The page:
If structured correctly, LIHTC is always a profitable investment, regardless of the commercial real estate cycle. However, it is especially hot right now, as we near the late stages of the post-Recession real estate cycle, when development deals and investment opportunities may not be as robust as in previous years. Secondly, many of the 15-year tax credit deals from the past recession have come through, so investors may be looking for opportunities to find new projects and investments. In turn, this has attracted some stakeholders who are new to LIHTC programs, and may not understand all the complex intricacies involved with applying for the program and adhering to the strict guidelines. To this end, one can see why there are so many stakeholders and sources in the capital stack structure of a LIHTC deal.
Therefore, more and more due diligence and risk management oversight is being sought to ensure that federal and state regulations are met, and proper use of funds is planned. Depending on the needs of the various capital stack stakeholders, these services may include environmental compliance, review of structural/building code standards and conformance, as well as accessibility standards, and green/energy efficiency compliance for multifamily housing.
Additionally, there are enormous state by state differences, both in terms of specific due diligence requirements, who is qualified to assess projects, and how they are reported. Some states require a certified architect or engineer to do all Capital Needs Assessments. In other states, accessibility compliance is required above and beyond typical debt reporting standards. Further still, some states differ in documentation requirements, and how reports are delivered (some even have their own template format). And all the application deadlines are different, so if you miss that window, you must start again in the following year, which may require additional/new due diligence assessments.
If all of this is sounding incredibly complex to execute, that’s because it is! Suppose you are a real estate developer looking to get tax credits for a renovated housing development in Florida, but you have no idea where your financing will come from. Underwriting structuring and due diligence risk management for Fannie Mae, Freddie Mac, or HUD financing vary greatly. Maybe midway through the process, an equity investor comes on board later who needs a totally different set of reporting standards. How do you proceed?
Choosing the Right LIHTC Consultant is Critical for Executing Deals
The single biggest factor for executing a successful LIHTC deal is choosing a knowledgeable, experienced consultant who can help you navigate the intricacies of reporting standards, who understands State-specific requirements and meeting hard deadlines, and who can guide you through the meticulous underwriting and due diligence assessment process. Due to recent changes in the corporate tax laws, a LIHTC deal may or may not be a profit-driver for all stakeholders, depending on circumstances. Furthermore, a good consultant will be able to evaluate a potential property’s environmental, physical and accessibility needs and help you decide whether the deal is worth your bottom line, given the stringent reporting standards, or if it is (in some cases) more prudent to pass, especially if you know the source of your lending.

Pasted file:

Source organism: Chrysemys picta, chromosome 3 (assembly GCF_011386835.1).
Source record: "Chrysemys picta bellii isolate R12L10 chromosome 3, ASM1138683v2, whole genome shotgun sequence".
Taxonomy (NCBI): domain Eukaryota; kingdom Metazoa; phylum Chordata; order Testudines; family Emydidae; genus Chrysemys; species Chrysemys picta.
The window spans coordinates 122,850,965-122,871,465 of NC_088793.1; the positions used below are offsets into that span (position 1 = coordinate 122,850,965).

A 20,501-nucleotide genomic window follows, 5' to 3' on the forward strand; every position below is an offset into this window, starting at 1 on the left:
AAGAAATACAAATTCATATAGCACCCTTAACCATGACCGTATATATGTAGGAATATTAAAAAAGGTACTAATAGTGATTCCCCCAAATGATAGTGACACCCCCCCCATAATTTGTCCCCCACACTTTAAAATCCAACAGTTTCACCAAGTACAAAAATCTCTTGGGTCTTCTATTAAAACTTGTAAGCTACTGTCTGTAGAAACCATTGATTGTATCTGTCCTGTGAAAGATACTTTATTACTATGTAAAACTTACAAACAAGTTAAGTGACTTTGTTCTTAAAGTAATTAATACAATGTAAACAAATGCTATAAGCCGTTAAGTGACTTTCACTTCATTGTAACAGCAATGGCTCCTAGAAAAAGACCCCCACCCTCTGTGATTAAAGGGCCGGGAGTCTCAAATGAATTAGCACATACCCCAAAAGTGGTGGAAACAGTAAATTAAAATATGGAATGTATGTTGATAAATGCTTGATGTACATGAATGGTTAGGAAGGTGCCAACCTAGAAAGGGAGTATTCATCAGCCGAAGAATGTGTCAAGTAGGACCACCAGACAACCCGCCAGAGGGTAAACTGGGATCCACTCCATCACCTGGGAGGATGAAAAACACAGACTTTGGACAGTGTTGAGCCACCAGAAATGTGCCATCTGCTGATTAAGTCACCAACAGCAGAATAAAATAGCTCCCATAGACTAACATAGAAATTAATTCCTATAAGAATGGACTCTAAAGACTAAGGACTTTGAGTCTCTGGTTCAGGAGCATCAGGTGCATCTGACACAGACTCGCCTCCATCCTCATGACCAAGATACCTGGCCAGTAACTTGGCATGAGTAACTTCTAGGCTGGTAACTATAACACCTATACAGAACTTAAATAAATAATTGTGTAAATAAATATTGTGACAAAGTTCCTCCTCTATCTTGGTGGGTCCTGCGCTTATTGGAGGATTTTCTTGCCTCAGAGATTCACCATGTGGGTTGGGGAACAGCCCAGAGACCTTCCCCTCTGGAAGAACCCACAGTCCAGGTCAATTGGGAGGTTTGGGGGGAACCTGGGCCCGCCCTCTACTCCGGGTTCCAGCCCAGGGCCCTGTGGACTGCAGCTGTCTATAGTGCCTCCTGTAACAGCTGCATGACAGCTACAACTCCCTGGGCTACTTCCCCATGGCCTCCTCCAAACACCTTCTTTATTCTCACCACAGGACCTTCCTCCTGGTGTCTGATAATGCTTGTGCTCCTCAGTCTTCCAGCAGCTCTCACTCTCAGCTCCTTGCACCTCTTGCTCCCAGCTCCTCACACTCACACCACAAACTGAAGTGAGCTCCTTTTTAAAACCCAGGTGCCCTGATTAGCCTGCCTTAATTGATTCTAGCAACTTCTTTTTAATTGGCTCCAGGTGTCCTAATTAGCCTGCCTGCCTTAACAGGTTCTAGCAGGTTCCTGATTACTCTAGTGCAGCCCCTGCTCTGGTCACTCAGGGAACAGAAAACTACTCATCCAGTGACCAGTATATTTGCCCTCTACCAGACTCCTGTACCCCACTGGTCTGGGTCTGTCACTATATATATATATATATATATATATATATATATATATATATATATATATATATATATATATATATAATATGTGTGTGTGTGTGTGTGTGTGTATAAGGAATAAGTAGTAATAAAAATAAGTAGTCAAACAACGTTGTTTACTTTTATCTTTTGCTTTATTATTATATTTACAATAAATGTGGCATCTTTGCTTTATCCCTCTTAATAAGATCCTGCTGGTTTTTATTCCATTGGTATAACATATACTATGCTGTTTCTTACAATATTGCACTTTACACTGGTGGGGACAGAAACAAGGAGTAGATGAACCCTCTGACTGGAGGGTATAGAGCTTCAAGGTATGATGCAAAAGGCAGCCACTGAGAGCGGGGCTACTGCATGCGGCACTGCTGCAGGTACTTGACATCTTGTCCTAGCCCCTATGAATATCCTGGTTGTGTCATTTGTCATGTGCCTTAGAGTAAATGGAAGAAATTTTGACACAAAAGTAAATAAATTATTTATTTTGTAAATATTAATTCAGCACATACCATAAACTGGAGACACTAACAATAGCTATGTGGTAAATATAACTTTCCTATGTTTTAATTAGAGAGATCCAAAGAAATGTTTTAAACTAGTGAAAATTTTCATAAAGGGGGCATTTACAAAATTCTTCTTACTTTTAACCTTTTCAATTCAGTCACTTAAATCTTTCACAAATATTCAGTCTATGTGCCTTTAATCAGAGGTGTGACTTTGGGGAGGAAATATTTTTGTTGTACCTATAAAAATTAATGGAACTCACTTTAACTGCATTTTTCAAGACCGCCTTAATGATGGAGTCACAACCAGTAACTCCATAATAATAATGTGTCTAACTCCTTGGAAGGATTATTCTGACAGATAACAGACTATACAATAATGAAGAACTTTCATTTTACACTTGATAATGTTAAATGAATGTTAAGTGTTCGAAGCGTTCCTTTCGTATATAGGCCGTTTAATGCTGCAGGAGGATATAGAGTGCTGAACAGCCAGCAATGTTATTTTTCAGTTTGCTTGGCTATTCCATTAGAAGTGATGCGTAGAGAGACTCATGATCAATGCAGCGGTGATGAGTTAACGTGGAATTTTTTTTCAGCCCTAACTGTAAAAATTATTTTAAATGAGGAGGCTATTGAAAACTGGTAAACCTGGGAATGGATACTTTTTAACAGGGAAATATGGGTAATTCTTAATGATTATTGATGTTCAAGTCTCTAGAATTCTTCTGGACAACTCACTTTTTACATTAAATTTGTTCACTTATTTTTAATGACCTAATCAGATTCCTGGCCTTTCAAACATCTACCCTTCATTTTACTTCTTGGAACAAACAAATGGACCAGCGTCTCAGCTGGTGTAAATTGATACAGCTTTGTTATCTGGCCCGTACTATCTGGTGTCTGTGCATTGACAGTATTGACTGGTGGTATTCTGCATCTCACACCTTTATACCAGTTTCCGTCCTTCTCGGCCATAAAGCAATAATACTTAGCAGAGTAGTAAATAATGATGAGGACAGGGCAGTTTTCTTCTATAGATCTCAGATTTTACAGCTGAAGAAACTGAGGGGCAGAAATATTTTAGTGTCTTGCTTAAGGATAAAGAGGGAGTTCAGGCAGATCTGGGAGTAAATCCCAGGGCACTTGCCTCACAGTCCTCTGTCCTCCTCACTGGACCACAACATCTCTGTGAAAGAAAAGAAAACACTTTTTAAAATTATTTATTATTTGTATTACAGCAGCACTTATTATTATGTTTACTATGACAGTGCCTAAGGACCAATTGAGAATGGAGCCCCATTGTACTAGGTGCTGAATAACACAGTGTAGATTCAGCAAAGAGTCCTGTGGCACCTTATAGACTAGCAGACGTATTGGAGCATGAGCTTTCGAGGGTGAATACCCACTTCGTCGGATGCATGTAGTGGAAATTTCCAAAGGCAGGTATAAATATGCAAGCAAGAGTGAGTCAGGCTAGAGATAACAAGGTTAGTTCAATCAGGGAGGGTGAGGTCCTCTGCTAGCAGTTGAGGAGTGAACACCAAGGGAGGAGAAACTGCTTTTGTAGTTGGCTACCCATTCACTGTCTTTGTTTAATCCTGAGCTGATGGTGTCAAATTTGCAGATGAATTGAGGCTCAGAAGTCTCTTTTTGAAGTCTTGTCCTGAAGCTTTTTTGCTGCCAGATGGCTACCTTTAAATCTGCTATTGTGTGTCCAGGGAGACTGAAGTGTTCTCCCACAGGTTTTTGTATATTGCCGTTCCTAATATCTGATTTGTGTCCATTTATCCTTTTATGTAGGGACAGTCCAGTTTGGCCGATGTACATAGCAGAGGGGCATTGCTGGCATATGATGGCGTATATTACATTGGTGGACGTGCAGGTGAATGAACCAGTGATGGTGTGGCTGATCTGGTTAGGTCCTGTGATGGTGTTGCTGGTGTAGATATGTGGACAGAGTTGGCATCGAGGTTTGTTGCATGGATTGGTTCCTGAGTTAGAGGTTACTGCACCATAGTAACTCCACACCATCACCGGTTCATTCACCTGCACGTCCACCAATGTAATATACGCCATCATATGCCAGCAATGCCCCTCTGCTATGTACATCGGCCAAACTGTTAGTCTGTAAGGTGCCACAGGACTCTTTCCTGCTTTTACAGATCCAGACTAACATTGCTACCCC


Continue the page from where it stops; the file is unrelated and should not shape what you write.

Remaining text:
Choose a consultant who has a deep understanding of the rules and mandatory requirements for getting tax credit applications processed and ultimately approved. Also important is the ability to assist you with projects that are already at various stages in the 15-30 year LIHTC cycle, providing support whether you are a project sponsor, investor, or a lender.
Because of the multi-disciplinary and complex nature of these deals at every stage of the life cycle, your team of licensed professional consultants could include civil, mechanical and structural engineers; environmental professionals; geologists; architects and energy specialists. As requirements increase, reporting and adherence to the standards becomes more vital for approval. A full suite of risk management and due diligence services are essential for all stages of implementation, including environmental site assessments to construction risk management, building science, industrial hygiene and more. Your team should ideally possess the technical skills, staff resources and portfolio experience needed when navigating the stringent requirements of a LIHTC deal.